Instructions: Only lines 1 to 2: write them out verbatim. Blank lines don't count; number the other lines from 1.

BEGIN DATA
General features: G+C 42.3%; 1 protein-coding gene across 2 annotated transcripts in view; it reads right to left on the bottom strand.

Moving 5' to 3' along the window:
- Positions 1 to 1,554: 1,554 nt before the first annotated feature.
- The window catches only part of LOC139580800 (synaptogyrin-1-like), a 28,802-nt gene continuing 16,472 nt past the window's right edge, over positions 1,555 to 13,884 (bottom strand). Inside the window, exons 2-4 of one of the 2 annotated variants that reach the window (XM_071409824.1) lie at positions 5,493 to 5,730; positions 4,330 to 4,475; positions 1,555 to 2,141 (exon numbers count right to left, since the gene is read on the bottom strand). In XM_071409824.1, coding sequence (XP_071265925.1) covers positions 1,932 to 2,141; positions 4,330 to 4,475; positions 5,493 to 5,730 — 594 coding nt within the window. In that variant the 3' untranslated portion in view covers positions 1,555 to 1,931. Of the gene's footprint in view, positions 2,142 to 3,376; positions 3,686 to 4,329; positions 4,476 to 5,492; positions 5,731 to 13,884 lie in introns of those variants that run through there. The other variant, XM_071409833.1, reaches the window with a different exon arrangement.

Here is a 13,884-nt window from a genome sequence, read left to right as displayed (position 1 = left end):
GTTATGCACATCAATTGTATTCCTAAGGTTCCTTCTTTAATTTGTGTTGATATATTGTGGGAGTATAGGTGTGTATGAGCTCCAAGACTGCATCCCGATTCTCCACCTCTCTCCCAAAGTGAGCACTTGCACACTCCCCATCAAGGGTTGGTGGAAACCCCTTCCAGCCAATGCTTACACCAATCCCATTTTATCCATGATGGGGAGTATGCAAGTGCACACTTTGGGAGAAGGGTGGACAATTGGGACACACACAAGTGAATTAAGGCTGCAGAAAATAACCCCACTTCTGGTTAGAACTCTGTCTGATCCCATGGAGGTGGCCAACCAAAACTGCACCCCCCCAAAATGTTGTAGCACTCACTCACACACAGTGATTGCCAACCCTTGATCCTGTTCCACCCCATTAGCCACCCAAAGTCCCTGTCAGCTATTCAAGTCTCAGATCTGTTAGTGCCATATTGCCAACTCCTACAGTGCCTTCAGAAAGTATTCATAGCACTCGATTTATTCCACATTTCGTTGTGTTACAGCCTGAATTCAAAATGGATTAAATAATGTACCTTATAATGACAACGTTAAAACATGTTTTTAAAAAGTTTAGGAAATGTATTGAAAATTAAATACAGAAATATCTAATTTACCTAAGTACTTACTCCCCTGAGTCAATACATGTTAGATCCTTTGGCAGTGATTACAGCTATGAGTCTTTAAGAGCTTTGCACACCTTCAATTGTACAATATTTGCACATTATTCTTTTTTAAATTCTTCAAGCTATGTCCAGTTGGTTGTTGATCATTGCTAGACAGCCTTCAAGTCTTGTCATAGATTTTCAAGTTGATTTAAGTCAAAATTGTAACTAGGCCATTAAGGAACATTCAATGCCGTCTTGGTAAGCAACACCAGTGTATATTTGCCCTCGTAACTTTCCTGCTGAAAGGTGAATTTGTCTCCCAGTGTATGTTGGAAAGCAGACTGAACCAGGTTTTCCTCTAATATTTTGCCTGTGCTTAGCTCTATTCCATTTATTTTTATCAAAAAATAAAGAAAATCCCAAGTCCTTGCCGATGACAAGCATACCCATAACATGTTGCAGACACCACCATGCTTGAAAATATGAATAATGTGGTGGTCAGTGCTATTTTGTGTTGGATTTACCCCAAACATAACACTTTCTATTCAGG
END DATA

General features: G+C 42.3%; 1 protein-coding gene across 2 annotated transcripts in view; it reads right to left on the bottom strand.

Moving 5' to 3' along the window: